Six silver dishes are used to hold the gifts; one, the traditional Maundy Dish, forms part of the Royal Regalia and is held at the Tower of London when not in use. All six dishes date from the reign of Charles II; five of the six have been added to the service since 1971. They are held by the Yeomen as the Queen walks about, greeting recipients and giving them their gifts.

At the ceremony, the monarch hands each recipient two small leather string purses. A red purse contains ordinary coins, while a white one contains silver Maundy coins, amounting to the same number of pence as the years of the sovereign’s age.

The Royal Maundy

An order of service and set of Maundy purses as given to a male recipient for the 1974 Maundy at Salisbury Cathedral. All male participants from 1936 to 1979 received (from left) a white purse with green strings in the first distribution, containing the clothing allowance, and in the second distribution a red purse with white strings containing the allowances in lieu of provisions and the monarch’s gown, and a white purse with red strings containing the Maundy money. Photo by Wehwalt

 

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About Stephen Liddell

I am a writer and traveller with a penchant for history and getting off the beaten track. With several books to my name including a #1 seller, I also write environmental, travel and history articles for magazines as well as freelance work. Recently I've appeared on BBC Radio and Bloomberg TV and am waiting on the filming of a ghost story on British TV. I run my own private UK tours company (Ye Olde England Tours) with small, private and totally customisable guided tours run by myself!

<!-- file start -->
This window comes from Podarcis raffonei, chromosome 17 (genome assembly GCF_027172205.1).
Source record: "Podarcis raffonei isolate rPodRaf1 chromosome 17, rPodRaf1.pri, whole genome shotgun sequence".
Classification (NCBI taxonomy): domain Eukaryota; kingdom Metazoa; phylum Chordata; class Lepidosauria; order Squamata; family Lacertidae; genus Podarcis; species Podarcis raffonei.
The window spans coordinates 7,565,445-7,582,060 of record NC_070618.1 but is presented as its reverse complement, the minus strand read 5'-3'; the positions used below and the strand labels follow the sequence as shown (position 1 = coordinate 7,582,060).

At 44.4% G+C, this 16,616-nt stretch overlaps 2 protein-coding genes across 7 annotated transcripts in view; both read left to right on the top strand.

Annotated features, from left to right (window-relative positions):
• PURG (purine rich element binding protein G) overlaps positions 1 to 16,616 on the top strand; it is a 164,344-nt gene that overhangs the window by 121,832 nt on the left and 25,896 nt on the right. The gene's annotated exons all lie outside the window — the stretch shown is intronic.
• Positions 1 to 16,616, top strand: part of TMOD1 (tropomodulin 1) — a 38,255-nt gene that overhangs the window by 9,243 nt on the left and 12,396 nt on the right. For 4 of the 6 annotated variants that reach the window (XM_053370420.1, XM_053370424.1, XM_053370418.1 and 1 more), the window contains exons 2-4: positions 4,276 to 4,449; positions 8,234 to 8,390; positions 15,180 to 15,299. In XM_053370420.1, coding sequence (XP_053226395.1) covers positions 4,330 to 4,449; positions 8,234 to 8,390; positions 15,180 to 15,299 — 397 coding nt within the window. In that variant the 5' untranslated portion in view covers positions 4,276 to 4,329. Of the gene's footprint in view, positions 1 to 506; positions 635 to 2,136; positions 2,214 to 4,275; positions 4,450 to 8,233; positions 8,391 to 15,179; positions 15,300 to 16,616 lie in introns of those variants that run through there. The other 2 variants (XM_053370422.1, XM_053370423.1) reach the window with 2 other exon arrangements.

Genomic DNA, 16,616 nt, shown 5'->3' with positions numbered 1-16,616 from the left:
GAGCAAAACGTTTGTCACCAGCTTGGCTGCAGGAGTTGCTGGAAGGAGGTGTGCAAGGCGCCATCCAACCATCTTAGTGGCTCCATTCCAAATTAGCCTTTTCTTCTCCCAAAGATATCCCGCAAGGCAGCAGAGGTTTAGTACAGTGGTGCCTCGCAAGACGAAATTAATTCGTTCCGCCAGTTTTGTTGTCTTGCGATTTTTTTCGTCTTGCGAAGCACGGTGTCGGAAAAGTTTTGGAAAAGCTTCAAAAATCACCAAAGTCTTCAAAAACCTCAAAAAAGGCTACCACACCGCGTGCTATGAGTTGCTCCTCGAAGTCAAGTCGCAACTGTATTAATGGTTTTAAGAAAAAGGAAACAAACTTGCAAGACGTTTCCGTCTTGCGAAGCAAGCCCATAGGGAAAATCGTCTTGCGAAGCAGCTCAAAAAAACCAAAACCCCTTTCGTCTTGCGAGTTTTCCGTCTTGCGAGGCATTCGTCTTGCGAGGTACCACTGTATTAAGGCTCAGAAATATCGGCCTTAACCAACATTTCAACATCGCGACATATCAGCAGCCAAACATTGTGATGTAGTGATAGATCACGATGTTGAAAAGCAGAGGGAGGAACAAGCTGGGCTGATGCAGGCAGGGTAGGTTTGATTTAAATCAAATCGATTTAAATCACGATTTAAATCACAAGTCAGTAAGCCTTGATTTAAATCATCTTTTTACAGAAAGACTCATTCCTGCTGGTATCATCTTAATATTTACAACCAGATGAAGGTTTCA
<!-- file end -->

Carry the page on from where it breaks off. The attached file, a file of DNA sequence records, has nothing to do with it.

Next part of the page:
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6 Responses to The Tradition of Maundy Money

  1. Pete says:

    Reblogged this on Pete's Favourite Things and commented:
    A very appropriate topic for today.

    Liked by 1 person

  2. sed30 says:

    Reblogged this on sed30's Blog and commented:
    Interesting

    Liked by 1 person

  3. Another fascinating post. A job that must grow ever more lengthy as the Queen ages.

    Liked by 1 person

  4. Boyer Writes says:

    This part of your history is very interesting to both me and my husband, who is an Anglican priest (Episcopal) here in the USA. We also celebrate Maundy Thursday and Good Friday is very somber with the altar being bare, preparing for Easter Sunday when it is flooded with flowers and the choirs are at their best….very inspirational! Happy Easter and blessings from Nancy at Boyer Writes

    Liked by 1 person

    • Thank-you Nancy. Yes I attended what we call the Liturgy of the Cross on Good Friday which is a very dramatic and sombre service. There are also vigils through the night on Maundy Thursday and Holy Saturday before everything comes to life again today on Easter Sunday. Then tomorrow (Monday) which like Friday is a holiday here, many will walk on a mini pilgrimage to the local Abbey Cathedral at St. Albans. It is a fascinating tradition that the Queen follows and symbolically illustrates some piousness from the head of the Church and sovereign of the nation. With the exception of The Pope and the Dalai Lama it is hard to imagine another world leader doing this and it is good to remind people the the Monarch isn’t just about wealth and power and tradition but about faith too.

      Like